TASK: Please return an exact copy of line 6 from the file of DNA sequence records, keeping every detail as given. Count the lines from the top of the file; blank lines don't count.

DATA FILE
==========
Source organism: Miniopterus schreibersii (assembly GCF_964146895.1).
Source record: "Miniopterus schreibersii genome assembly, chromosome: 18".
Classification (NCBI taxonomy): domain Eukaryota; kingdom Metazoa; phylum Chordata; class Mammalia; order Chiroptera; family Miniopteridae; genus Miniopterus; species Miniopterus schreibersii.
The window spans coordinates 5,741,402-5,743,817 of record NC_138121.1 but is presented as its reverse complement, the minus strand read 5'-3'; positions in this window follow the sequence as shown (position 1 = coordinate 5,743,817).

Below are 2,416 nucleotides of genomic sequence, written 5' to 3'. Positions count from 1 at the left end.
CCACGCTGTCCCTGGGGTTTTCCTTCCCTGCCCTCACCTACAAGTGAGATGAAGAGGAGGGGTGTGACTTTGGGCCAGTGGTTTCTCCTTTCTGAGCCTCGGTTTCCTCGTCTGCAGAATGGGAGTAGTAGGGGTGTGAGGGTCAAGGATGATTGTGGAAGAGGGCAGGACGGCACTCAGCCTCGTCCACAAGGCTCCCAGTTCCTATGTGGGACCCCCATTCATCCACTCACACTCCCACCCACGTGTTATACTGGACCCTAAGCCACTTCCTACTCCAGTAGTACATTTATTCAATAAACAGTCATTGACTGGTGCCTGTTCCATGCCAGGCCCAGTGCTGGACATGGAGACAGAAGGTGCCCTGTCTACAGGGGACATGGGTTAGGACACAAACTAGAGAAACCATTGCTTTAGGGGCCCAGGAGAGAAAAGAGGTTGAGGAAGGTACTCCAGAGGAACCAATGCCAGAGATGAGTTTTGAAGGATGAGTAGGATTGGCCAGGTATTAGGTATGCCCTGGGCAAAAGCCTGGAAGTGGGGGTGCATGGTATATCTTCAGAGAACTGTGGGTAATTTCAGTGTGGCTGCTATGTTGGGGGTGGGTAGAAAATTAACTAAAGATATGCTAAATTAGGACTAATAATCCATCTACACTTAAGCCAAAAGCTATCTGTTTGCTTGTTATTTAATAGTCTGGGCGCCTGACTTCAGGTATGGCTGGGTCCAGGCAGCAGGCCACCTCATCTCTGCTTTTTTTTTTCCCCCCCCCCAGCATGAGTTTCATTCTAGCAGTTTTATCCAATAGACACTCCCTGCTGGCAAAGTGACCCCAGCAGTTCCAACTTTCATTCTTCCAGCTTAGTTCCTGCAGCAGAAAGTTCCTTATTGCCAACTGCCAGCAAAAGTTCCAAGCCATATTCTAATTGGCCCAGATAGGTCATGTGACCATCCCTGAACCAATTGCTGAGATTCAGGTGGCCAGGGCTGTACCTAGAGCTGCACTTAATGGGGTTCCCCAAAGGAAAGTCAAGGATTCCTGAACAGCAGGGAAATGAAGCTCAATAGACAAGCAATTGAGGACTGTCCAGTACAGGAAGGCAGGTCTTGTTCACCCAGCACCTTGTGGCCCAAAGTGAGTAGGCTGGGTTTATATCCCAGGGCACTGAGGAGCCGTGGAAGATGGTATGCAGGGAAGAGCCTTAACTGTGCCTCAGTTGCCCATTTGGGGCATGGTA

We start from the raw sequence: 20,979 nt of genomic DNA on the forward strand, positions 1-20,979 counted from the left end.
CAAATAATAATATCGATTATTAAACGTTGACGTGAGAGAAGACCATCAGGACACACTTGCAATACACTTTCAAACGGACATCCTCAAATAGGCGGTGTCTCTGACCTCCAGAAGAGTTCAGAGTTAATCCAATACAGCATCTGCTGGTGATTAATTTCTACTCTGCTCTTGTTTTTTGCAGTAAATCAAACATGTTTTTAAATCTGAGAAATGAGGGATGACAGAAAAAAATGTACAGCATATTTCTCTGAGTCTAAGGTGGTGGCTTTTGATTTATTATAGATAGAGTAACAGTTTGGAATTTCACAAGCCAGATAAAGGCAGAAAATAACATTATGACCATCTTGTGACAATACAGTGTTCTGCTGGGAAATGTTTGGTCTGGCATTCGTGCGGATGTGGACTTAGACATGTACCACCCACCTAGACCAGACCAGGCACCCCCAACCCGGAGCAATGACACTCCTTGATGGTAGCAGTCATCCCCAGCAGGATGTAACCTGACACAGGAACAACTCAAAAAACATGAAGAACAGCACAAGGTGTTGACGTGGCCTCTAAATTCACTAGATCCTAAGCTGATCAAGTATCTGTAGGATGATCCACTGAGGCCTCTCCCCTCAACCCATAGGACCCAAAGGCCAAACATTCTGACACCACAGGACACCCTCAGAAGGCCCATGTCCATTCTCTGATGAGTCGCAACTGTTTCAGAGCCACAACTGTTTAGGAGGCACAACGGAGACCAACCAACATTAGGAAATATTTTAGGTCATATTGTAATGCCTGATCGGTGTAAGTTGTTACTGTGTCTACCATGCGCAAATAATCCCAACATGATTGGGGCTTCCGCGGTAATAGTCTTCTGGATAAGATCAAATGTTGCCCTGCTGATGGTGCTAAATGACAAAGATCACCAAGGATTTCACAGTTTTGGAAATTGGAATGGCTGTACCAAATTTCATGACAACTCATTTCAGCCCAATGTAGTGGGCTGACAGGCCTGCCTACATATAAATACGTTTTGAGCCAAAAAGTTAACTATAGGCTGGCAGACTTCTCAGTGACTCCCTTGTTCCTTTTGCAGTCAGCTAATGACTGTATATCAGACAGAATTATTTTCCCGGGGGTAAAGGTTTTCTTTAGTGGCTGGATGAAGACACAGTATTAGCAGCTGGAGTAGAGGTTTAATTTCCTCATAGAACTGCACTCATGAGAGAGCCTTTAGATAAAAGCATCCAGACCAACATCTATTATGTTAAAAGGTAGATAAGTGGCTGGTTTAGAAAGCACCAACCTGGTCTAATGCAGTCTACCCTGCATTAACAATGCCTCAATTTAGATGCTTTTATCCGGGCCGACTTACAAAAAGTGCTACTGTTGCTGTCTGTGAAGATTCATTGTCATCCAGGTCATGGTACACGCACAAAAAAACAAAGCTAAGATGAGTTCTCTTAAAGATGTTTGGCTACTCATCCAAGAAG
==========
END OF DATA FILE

CCACGCTGTCCCTGGGGTTTTCCTTCCCTGCCCTCACCTACAAGTGAGATGAAGAGGAGGGGTGTGACTTTGGGCCAGTGGTTTCTCCTTTCTGAGCCTCGGTTTCCTCGTCTGCAGAATGGGAGTAGTAGGGGTGTGAGGGTCAAGGATGATTGTGGAAGAGGGCAGGACGGCACTCAGCCTCGTCCACAAGGCTCCCAGTTCCTATGTGGGACCCCCATTCATCCACTCACACTCCCACCCACGTGTTATACTGGACCCTAAGCCACTTCCTACTCCAGTAGTACATTTATTCAATAAACAGTCATTGACTGGTGCCTGTTCCATGCCAGGCCCAGTGCTGGACATGGAGACAGAAGGTGCCCTGTCTACAGGGGACATGGGTTAGGACACAAACTAGAGAAACCATTGCTTTAGGGGCCCAGGAGAGAAAAGAGGTTGAGGAAGGTACTCCAGAGGAACCAATGCCAGAGATGAGTTTTGAAGGATGAGTAGGATTGGCCAGGTATTAGGTATGCCCTGGGCAAAAGCCTGGAAGTGGGGGTGCATGGTATATCTTCAGAGAACTGTGGGTAATTTCAGTGTGGCTGCTATGTTGGGGGTGGGTAGAAAATTAACTAAAGATATGCTAAATTAGGACTAATAATCCATCTACACTTAAGCCAAAAGCTATCTGTTTGCTTGTTATTTAATAGTCTGGGCGCCTGACTTCAGGTATGGCTGGGTCCAGGCAGCAGGCCACCTCATCTCTGCTTTTTTTTTTCCCCCCCCCCAGCATGAGTTTCATTCTAGCAGTTTTATCCAATAGACACTCCCTGCTGGCAAAGTGACCCCAGCAGTTCCAACTTTCATTCTTCCAGCTTAGTTCCTGCAGCAGAAAGTTCCTTATTGCCAACTGCCAGCAAAAGTTCCAAGCCATATTCTAATTGGCCCAGATAGGTCATGTGACCATCCCTGAACCAATTGCTGAGATTCAGGTGGCCAGGGCTGTACCTAGAGCTGCACTTAATGGGGTTCCCCAAAGGAAAGTCAAGGATTCCTGAACAGCAGGGAAATGAAGCTCAATAGACAAGCAATTGAGGACTGTCCAGTACAGGAAGGCAGGTCTTGTTCACCCAGCACCTTGTGGCCCAAAGTGAGTAGGCTGGGTTTATATCCCAGGGCACTGAGGAGCCGTGGAAGATGGTATGCAGGGAAGAGCCTTAACTGTGCCTCAGTTGCCCATTTGGGGCATGGTA